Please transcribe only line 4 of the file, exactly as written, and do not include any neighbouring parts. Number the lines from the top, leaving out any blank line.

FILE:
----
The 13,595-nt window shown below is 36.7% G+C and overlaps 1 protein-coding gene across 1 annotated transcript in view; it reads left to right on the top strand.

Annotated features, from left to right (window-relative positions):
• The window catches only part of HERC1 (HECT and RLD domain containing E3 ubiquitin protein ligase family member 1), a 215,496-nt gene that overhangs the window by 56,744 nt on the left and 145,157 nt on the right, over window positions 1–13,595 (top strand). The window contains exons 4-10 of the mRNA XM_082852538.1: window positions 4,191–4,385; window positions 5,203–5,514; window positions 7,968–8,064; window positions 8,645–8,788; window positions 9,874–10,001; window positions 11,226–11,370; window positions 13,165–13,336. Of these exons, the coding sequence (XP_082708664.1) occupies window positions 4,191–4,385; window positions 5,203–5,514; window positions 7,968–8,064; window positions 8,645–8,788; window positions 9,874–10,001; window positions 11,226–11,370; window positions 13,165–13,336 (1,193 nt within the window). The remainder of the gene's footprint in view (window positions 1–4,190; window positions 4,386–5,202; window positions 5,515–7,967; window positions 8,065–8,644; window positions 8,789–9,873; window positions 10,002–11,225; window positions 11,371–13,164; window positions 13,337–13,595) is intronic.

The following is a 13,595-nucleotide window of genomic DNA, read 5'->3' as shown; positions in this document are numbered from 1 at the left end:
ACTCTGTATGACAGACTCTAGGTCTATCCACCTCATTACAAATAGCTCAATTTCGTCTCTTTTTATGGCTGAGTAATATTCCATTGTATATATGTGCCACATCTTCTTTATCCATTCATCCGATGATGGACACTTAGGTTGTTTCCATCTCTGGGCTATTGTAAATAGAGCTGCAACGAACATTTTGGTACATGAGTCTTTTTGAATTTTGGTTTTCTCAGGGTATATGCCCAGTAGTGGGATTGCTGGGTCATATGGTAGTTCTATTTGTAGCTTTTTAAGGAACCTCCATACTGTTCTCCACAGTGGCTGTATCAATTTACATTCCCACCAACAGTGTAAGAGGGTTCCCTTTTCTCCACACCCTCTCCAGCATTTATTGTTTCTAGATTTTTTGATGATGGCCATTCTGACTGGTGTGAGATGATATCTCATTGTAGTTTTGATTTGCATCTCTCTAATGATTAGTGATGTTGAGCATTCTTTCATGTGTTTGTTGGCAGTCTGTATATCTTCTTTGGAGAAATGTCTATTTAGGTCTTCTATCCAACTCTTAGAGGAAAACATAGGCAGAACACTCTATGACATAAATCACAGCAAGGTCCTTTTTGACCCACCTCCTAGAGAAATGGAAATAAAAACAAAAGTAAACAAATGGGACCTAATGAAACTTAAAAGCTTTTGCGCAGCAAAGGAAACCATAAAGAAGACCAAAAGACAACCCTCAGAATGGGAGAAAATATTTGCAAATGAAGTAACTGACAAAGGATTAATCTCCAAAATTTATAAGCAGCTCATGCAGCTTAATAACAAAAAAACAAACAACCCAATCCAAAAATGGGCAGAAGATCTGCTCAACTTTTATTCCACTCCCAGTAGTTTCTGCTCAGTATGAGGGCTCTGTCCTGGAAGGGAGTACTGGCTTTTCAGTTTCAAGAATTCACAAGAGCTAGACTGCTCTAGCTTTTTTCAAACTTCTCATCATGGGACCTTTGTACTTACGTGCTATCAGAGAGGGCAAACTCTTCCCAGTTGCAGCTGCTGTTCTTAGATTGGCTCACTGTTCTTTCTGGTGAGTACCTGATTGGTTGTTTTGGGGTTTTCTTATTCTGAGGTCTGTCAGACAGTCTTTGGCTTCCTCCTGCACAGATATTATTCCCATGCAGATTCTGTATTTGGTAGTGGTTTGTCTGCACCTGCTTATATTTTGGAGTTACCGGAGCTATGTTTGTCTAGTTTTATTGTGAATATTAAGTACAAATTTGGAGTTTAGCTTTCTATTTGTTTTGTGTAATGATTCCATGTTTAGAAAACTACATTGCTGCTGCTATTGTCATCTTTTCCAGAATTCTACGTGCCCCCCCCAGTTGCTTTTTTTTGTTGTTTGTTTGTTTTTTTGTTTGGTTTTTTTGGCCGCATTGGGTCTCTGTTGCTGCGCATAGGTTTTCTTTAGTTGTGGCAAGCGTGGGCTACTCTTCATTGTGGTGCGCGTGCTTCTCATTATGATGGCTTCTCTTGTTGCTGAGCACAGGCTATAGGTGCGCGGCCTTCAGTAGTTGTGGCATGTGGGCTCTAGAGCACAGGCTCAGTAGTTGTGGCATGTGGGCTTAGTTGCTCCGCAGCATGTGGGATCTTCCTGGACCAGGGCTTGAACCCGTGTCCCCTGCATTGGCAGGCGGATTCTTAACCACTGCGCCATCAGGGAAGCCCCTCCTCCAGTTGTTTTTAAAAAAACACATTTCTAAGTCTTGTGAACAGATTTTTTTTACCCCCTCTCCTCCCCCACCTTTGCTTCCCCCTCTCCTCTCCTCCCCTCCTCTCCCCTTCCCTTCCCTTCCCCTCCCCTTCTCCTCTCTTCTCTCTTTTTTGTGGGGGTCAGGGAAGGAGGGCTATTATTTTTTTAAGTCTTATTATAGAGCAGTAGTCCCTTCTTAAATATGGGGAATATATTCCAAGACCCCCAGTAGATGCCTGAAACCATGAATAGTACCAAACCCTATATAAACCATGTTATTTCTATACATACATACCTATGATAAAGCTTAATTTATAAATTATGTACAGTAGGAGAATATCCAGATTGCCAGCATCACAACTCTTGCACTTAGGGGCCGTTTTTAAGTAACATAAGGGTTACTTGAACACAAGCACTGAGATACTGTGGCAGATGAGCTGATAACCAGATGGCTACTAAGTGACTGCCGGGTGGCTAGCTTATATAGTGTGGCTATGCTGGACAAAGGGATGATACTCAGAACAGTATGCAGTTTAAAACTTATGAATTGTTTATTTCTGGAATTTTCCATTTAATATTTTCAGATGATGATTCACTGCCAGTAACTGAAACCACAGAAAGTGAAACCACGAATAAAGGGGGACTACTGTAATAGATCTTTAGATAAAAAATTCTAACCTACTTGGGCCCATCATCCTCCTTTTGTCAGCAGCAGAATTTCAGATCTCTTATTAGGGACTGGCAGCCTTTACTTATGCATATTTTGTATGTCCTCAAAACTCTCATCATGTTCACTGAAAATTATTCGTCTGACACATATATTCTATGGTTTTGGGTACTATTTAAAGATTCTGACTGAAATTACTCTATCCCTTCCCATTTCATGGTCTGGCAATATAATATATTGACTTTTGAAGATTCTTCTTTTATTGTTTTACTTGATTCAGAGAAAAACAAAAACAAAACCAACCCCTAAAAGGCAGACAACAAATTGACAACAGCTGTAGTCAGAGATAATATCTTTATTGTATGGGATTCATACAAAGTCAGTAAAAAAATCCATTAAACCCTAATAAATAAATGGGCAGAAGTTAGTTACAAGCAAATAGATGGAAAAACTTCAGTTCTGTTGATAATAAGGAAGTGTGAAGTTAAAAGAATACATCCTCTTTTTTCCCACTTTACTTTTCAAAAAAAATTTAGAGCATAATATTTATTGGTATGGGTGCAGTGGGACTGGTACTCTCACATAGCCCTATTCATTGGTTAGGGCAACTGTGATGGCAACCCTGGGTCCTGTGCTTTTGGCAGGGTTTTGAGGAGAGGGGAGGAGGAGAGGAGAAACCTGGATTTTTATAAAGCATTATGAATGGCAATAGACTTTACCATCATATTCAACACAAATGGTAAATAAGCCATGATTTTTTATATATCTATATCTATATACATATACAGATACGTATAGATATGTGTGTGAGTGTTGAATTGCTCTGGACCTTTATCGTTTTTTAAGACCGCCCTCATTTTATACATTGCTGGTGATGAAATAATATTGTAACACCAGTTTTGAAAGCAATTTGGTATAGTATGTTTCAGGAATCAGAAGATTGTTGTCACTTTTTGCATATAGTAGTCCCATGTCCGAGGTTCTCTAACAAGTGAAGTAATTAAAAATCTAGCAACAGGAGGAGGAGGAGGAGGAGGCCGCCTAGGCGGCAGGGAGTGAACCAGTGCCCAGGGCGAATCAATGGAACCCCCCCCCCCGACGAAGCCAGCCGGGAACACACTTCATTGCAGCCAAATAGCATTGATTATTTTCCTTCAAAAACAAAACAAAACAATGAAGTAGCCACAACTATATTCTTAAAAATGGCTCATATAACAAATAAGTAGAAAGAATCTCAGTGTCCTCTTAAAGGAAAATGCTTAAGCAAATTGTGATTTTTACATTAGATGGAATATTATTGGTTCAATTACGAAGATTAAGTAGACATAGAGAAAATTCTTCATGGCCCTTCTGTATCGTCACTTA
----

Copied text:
The following is a 13,595-nucleotide window of genomic DNA, read 5'->3' as shown; positions in this document are numbered from 1 at the left end: